This is the second of a three-part series in advance of Saturday’s provincial elections in Iraq. Today I report on an interview with a leader of the Islamic Supreme Council of Iraq (ISCI). Tomorrow I’ll provide an account of an interview with a leader of Iraq’s secular, nationalist bloc.
Karim Almusawi is the Washington representative of the Islamic Supreme Council of Iraq (ISCI), formerly known as the Supreme Council for the Islamic Revolution in Iraq (SCIRI). On Monday, I interviewed him in his office in downtown Washington about the upcoming elections in Iraq.
SCIRI was founded in Iran in 1982, and its military wing, the Badr Brigade, was originally a division of the Iranian Revolutionary Guard Corps. Since the US invasion of Iraq in 2003, which helped to install SCIRI as a powerful part of Iraq’s ruling elite, SCIRI and Badr have used both religion and paramilitary force to consolidate their influence in Baghdad and the south, and there have been widespread reports of Badr-led assassination teams carrying out hundreds of killings of opponents, including former Baathists.
Today, ISCI is a leading party in Iraq, especially in Najaf and the south, and it controls the provincial councils and governorates in six Iraqi provinces: Baghdad, Najaf, Babil, Qadisiyah, Dhi Qar, and Muthanna. According to many analysts, ISCI is expected to suffer a significant setback in the January 31 vote, losing seats both to Prime Minister Nouri al-Maliki’s Islamic Dawa party, an allied but rival Shiite religious party, and to a resurgent secular and nationalist movement that includes, for the first time, many Sunni-led parties.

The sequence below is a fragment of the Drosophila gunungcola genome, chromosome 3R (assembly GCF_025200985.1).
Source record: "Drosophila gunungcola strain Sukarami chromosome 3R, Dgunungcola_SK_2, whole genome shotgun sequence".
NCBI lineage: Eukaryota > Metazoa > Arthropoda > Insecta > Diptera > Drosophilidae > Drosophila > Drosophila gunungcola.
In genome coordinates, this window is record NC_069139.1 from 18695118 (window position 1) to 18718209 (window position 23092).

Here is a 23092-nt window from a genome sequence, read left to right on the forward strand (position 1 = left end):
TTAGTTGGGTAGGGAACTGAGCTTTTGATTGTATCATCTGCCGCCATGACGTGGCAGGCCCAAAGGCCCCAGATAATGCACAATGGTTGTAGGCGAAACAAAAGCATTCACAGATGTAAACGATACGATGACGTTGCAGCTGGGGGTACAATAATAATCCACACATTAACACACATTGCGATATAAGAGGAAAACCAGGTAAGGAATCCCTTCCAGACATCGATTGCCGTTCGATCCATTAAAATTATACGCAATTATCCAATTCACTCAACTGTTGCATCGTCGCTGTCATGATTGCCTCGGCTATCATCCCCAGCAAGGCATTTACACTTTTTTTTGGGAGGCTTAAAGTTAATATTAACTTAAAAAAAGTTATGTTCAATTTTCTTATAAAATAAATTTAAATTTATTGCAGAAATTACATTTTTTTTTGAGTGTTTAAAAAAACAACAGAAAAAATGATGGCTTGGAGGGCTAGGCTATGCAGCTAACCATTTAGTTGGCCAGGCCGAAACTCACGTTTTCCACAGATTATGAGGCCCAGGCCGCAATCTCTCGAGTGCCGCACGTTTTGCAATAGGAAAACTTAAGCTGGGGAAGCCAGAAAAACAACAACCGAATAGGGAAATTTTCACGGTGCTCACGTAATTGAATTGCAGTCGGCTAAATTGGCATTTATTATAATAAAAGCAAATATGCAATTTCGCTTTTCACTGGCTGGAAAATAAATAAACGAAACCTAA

But Almusawi isn’t expecting losses. Indeed, he says that ISCI will expand the number of provinces it controls. “We are working very hard to get Basra, to get Karbala, and others,” he says. Controlling those cities is critical to ISCI’s grand design, namely, the creation of a large, autonomous region in Iraq’s nine southern provinces. Critics, including other Shiite parties, say that ISCI is laying the groundwork for the partition of Iraq.
I asked Almusawi, a former engineer who’s represented ISCI in Washington since 2002, if he thought Iraqis would use the election to repudiate the Shiite-Kurdish ruling alliance, especially because of its failure to provide jobs and to deliver basic services such as electricity, gas, water, and trash collection. Almusawi says that Iraqis will blame Maliki, not ISCI, for the government’s failure. “Iraqis recognize who is leading the country–the prime minister. That’s why we ran by ourselves. Iraqis recognize that ISCI is not in power,” he says.